32
Zimmerman
A
,
Garman
E
,
Avendano-Pabon
M
,
Araya
R
,
Evans-Lacko
S
,
McDaid
D
, et al.
The impact of cash transfers on mental health in children and young people in low-income and middle-income countries: a systematic review and meta-analysis
.
BMJ Glob Health
.
2021
;
6
:
e004661
[cited 2023 Jan 20]
.
Available from
: http://dx.doi.org/10.1136/bmjgh-2020-004661.
33
Brugh
K
,
Angeles
G
,
Mvula
P
,
Tsoka
M
,
Handa
S
.
Impacts of the Malawi social cash transfer program on household food and nutrition security
.
Food Policy
.
2018
;
76
:
19
-
32
.
34
Garman
EC
,
Eyal
K
,
Avendano
M
,
Evans-Lacko
S
,
Lund
C
.
Cash transfers and the mental health of young people: evidence from South Africa’s child support grant
.
Soc Sci Med
.
2022
;
292
:
114631
.
35
Molina Millan
T
,
Barham
TCJ
,
Macours
K
,
Maluccio
JA
,
Stampini
M
.
Long-term consequences of conditional cash transfers in Latin America: review of the evidence
.
IDB Working Paper Series, No. IDB-WP-732
.
Washington, DC
:
InterAmerican Development Bank
;
2016
[cited 2023 Jan 20]
.
Available from
: https://www.econstor.eu/bitstream/10419/173822/1/IDB-WP-732.pdf.
36
Bauer
A
,
Garman
E
,
McDaid
D
,
Avendano
M
,
Hessel
P
,
Díaz
Y
, et al.
Integrating youth mental health into cash transfer programs in response to the Covid-19 crisis in low-income and middle-income countries
.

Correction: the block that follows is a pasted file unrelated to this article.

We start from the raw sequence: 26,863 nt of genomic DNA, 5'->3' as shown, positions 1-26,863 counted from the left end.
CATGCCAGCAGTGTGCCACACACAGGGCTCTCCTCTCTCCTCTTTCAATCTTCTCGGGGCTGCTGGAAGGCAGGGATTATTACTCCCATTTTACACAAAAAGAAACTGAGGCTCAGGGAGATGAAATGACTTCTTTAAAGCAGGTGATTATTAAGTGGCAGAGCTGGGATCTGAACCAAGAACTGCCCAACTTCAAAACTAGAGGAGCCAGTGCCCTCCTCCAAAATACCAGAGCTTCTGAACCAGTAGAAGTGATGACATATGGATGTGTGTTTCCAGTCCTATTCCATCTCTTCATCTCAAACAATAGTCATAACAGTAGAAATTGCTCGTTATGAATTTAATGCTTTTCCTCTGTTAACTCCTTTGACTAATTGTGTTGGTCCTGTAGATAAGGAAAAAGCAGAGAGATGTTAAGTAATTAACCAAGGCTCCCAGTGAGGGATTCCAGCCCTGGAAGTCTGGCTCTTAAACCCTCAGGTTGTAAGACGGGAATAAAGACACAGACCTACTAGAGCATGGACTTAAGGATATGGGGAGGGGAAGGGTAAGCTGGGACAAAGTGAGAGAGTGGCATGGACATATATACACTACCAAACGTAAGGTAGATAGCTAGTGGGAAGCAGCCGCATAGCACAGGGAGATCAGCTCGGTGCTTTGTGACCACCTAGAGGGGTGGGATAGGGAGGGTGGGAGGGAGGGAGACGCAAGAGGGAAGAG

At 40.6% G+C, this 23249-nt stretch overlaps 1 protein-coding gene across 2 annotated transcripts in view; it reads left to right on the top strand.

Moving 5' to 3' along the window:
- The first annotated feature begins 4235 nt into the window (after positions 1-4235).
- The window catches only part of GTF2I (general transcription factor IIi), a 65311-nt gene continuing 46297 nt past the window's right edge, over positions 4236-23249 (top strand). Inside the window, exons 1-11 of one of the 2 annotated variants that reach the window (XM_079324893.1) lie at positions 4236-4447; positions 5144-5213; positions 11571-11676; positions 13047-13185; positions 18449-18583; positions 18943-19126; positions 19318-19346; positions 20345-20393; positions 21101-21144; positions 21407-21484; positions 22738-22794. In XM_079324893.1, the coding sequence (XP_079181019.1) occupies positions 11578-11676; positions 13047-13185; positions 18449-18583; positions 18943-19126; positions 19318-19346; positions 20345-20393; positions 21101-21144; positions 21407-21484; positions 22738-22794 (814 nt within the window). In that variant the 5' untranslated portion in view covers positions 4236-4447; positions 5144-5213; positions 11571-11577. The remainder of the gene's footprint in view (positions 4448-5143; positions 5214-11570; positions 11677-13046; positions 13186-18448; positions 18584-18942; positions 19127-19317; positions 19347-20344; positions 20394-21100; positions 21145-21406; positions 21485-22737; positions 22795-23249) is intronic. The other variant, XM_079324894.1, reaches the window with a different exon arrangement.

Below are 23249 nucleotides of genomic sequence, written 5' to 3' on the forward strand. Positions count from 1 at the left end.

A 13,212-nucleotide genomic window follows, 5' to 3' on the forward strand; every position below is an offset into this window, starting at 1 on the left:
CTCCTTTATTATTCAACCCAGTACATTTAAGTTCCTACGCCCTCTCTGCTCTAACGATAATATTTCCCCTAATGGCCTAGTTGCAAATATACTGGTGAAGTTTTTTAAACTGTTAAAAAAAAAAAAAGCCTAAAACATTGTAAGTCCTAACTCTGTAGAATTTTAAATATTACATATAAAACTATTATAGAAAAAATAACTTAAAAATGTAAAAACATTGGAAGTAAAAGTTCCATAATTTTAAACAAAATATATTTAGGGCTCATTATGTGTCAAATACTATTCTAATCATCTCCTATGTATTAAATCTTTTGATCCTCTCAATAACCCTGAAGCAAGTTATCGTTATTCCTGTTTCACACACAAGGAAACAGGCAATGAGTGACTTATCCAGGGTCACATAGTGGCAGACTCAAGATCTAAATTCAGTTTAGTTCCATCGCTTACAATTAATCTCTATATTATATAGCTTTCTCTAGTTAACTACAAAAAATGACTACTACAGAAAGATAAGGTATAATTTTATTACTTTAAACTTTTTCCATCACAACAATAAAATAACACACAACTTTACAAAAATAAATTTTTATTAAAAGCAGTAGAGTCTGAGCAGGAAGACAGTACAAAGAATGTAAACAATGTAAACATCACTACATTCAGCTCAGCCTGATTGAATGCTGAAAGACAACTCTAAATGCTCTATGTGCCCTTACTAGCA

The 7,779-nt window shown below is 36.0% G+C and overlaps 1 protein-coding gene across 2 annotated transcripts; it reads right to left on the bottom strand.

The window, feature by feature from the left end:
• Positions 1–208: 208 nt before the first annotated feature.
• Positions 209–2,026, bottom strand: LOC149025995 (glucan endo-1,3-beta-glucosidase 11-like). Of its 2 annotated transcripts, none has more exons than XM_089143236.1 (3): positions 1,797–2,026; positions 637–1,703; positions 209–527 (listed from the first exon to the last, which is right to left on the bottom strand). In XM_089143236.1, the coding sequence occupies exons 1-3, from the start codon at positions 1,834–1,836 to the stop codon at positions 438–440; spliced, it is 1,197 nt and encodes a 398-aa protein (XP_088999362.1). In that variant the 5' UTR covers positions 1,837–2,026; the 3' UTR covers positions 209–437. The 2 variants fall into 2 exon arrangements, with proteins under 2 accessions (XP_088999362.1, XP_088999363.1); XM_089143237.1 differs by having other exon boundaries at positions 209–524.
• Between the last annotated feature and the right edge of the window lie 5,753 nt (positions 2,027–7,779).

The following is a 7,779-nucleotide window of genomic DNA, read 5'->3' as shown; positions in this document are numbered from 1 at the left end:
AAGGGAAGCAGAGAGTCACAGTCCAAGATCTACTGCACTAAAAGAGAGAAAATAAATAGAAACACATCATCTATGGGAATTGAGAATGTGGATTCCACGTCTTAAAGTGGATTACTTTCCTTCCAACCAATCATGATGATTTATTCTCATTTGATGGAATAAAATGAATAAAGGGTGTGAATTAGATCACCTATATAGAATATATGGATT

Lancet Psych
.
2021
;
8
(
4
):
340
-
6
.
37
Huang
C
,
Singh
K
,
Handa
S
,
Halpern
C
,
Pettifor
A
,
Thirumurthy
H
.
Investments in children’s health and the Kenyan cash transfer for orphans and vulnerable children: evidence from an unconditional cash transfer scheme
.
Health Policy Plann
.
2017
;
32
(
7
):
943
-
55
.
38
Zenebe
M
,
Gebremedhin
S
,
Henry
CJ
,
Regassa
N
.
School feeding program has resulted in improved dietary diversity, nutritional status and class attendance of school children
.
Ital J Pediatr
.
2018
;
44
(
1
):
1
-
7
.
39
Lopez-Arana
S
,
Avendano
M
,
Van Lenthe
FJ
,
Burdorf
A
.
The impact of a conditional cash transfer programme on determinants of child health: evidence from Colombia
.
Public Health Nutr
.
2016
;
19
(
14
):
2629
-
42
.
40
Oakley
E
,
Abuhamad
S
,
Seager
J
,
Avuwadah
B
,
Hamory
J
,
Jones
N
, et al.
COVID-19 and the gendered impacts on adolescent wellbeing: evidence from a cross-sectional study of locally adapted measures in Ethiopia, Jordan, and Palestine
.
EClinicalMedicine
.
2022
;
52
:
101586
.
41
Baird
S
,
Abu Hamad
B
,
Jones
N
,
Małachowska
A
,
Oakley
E
.
Covid-19 phone survey (round 2) in Jordan and Palestine. Core respondent module
.
London (UK)
:
Gender and Adolescence: Global Evidence
;
2020
[cited 2023 Jan 20]
.
Available from
: https://www.gage.odi.org/wp-content/uploads/2020/12/Covid-19-R2-Jordan-survey-CR-2.pdf.
42
GAGE consortium
.
Gender and adolescence. Why understanding adolescent capabilities, change strategies and contexts matters
. 2nd ed.
London (UK)
:
Gender and Adolescence: Global Evidence
;
2019
.
43
Barrientos
A
.
The role of social assistance in reducing poverty and inequality in Asia and the Pacific
.
Asian Development Bank Sustainable Development Working Paper Series
.
2019
Sep
(
62
).
44